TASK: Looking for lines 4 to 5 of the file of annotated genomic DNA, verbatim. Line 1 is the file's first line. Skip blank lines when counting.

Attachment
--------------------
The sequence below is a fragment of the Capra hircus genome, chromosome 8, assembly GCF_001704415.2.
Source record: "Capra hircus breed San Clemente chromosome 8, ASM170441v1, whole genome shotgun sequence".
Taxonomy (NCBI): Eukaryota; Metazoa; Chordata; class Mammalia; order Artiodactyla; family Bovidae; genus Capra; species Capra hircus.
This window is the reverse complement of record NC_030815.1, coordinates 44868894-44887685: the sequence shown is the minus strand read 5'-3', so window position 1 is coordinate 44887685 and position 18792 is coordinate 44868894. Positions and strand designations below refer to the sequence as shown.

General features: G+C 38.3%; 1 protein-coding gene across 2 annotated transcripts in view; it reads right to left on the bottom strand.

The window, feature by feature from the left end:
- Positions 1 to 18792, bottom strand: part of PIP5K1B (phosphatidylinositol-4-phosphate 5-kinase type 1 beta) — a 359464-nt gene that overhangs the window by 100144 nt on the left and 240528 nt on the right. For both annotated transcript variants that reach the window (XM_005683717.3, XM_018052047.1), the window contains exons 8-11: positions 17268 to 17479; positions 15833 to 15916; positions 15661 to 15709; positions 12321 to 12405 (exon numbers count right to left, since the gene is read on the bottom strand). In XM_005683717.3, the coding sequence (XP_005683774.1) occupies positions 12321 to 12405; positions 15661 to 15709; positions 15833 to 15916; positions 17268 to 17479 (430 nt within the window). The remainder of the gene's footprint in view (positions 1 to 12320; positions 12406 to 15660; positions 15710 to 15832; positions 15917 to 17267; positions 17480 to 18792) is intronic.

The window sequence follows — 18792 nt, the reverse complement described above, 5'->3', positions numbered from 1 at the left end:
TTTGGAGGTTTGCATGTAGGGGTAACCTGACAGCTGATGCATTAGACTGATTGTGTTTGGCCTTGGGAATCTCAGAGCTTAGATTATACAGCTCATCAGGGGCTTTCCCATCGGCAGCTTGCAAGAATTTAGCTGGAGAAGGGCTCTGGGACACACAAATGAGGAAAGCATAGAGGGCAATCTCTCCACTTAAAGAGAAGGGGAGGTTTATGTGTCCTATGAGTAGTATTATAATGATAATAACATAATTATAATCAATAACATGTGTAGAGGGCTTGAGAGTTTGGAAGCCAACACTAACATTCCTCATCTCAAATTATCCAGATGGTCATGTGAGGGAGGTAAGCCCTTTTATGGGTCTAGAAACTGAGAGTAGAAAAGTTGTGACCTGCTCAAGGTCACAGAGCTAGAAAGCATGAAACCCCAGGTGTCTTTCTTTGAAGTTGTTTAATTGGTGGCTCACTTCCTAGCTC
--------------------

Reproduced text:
This window is the reverse complement of record NC_030815.1, coordinates 44868894-44887685: the sequence shown is the minus strand read 5'-3', so window position 1 is coordinate 44887685 and position 18792 is coordinate 44868894. Positions and strand designations below refer to the sequence as shown.

General features: G+C 38.3%; 1 protein-coding gene across 2 annotated transcripts in view; it reads right to left on the bottom strand.